So, what did change in 2022? “We are in the business of people serving people,” Hilton’s CEO, Chris Nassetta, stated last June during the NYU Hospitality Investment Conference. “Technology will enable better service,” enabling workers to spend less time with their “heads down” and more with their “heads up.” Nassetta used the term “phygital” to describe post-COVID hospitality, but we can use a different, more prosaic expression: common sense. We tend to confuse the terms “hospitality” and “logistics” and use them as synonyms, but make no mistake here:
- Passport scanning is not hospitality. It’s logistics.
- Manually charging credit cards into a point-of-sale is not hospitality. It’s logistics.
- Communication is hospitality.
- Attention to detail is hospitality
Trying to solve a tech problem with more people is a paradox. You cannot scale empathy. But you can implement a payment gateway and save hundreds (if not thousands) of hours in man hours. But here’s where the vicious circle kicks in: profit margins go down, and, as the quarterly earnings report date approaches, managers start to get nervous and implement fear-based band-aid strategies–fire somebody. Stakeholders are happy, managers still get their fat bonuses, and the real problem, well… Let’s address it in three months. Automation does not make your hotel “innovative,” “visionary,” or “cool.” It just makes your guests happier, your staff less stressed out, and your margin profits go up without downstaffing every three months
Automate or stagnate
During the above mentioned conference, Hilton’s CFO, Kevin Jacobs, addressed what I like to call “hospitality losers’ excuse:” the infrastructure problem created by built-in-the-’80s-legacy-systems many properties still have. Jacobs refers to it as our “tech debt,” but that doesn’t change the substance: automation is a business necessity, not something worth bragging about. Sure, changing your infrastructure may be a painful process, but the alternative is not to be able to scale your business. A US Job Market Report revealed that 25% of hospitality workers who quit the industry due to the pandemic “are not willing to work in it again.” I don’t blame them. And it’s not because of the long hours, low pay, or lack of benefits/career opportunities. It’s because of poor management. Hospitality is still (and always will be) a fantastic industry to work in. It gets a bad rap, but c’mon: would you prefer your kids to work 40 hours a week in an Amazon warehouse or 80 at the Ritz? And, oh, the irony! While service is criminally undervalued in hospitality, the UK Institute of Customer Service has named Amazon the company with the best customer service score for the past ten years in a row… Their secret Szechuan sauce? Automate what can be automated and allocate people where they can give their best.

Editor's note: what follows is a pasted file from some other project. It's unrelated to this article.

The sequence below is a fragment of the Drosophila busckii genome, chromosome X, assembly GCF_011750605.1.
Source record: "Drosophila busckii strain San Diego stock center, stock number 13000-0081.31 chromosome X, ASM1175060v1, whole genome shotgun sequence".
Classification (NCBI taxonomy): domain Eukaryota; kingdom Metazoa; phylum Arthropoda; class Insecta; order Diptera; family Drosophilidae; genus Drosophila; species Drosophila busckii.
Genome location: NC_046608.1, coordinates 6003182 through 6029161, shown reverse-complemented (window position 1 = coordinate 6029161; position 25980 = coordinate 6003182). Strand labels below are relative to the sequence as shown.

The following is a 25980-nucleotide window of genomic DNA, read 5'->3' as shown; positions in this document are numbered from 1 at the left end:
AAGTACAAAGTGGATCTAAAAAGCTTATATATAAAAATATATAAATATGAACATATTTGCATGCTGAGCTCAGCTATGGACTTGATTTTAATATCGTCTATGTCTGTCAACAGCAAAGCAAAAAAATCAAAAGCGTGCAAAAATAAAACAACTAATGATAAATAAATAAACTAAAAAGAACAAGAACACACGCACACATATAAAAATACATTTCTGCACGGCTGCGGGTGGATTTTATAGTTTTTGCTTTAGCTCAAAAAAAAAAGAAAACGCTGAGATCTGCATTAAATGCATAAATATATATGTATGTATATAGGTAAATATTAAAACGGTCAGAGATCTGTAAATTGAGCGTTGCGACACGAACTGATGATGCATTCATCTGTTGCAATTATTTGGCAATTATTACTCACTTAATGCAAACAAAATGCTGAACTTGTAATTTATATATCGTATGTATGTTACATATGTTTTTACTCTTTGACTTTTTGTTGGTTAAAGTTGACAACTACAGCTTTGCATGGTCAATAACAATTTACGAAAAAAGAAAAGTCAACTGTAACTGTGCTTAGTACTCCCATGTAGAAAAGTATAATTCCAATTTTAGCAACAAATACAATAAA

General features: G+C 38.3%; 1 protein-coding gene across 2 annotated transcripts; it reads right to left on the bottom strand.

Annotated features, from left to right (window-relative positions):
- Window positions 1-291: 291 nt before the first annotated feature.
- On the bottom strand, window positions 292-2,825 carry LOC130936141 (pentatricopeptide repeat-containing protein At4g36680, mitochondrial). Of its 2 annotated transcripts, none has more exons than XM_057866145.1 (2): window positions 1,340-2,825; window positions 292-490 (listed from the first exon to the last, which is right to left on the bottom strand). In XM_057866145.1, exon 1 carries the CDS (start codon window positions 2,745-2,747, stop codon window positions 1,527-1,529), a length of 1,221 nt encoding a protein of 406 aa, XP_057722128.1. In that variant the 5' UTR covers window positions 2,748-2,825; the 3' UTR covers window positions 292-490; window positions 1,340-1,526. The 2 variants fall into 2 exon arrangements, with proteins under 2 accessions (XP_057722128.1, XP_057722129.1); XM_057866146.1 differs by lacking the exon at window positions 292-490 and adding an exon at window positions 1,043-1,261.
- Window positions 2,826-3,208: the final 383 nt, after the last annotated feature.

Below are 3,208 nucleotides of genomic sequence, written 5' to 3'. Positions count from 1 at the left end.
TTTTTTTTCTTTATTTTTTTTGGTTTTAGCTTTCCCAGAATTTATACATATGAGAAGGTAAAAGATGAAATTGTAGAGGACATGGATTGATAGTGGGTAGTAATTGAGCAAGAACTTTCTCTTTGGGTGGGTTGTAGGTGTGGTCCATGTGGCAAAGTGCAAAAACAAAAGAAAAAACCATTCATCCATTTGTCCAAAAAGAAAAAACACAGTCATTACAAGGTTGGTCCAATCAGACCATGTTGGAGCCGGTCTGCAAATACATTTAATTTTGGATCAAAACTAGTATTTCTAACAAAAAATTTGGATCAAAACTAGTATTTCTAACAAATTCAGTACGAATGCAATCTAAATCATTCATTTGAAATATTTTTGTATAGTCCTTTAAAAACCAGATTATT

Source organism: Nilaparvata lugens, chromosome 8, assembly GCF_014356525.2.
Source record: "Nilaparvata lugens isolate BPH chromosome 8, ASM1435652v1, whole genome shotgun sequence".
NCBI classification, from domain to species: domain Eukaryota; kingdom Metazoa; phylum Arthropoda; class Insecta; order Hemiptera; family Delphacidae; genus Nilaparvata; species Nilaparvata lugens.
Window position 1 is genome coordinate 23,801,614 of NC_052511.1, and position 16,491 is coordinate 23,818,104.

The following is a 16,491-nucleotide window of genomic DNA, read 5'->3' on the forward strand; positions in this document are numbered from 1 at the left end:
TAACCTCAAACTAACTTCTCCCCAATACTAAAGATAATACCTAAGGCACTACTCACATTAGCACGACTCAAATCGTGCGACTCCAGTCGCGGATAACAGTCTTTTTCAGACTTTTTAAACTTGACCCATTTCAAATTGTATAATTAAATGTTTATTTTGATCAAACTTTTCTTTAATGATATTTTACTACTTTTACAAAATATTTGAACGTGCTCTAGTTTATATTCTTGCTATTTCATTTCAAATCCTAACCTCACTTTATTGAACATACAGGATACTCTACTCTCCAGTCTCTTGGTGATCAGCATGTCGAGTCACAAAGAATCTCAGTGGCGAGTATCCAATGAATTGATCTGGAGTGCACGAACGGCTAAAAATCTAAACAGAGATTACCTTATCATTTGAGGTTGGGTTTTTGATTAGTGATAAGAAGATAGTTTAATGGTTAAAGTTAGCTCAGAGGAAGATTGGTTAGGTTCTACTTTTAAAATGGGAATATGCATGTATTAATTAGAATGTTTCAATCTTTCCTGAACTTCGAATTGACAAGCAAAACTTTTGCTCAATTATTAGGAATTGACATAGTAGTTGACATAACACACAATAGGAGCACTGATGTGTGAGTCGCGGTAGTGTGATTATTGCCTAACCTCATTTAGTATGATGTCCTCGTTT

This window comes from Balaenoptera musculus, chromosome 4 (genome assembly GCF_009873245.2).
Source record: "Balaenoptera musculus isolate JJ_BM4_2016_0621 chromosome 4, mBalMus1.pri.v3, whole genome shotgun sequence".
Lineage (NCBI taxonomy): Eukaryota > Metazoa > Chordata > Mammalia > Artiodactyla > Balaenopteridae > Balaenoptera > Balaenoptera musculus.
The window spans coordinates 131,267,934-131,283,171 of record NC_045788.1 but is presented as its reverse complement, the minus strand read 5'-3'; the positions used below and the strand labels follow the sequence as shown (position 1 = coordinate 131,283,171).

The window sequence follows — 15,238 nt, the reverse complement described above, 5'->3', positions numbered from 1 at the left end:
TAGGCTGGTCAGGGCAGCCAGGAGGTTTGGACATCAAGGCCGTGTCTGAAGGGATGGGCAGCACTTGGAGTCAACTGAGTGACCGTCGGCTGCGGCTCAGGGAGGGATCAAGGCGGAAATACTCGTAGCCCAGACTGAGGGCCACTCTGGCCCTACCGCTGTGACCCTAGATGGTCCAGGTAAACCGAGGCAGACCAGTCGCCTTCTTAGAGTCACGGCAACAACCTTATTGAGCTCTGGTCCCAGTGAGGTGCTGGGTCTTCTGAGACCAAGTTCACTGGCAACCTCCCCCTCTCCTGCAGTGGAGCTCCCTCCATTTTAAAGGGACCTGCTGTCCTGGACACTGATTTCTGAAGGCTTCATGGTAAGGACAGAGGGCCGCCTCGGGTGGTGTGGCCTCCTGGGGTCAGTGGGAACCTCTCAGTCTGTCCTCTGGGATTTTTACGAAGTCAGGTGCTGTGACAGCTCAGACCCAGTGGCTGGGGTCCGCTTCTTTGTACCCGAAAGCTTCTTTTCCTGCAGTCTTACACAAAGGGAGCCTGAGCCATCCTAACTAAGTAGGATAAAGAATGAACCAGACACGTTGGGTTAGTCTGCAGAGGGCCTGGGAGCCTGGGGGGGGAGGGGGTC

Dodo, Boulot, Metro
The bottom line is that if we don’t change the conditions of our people, in a few years, we’ll have none of them left. That’s the real dystopia, not the tech-centric industry some industry luddists fear so much. Of course, we all know the mantra: “people will never forget how you made them feel.” Well, guess what? It’s tough making your guest “feel good” when all your staff is forced to do is type on their keyboards, isn’t it? If we keep managing our human staff like tech and our tech like humans, they will keep leaving the industry for better career opportunities. Let it sink for a minute and be honest with yourself. Wouldn’t you?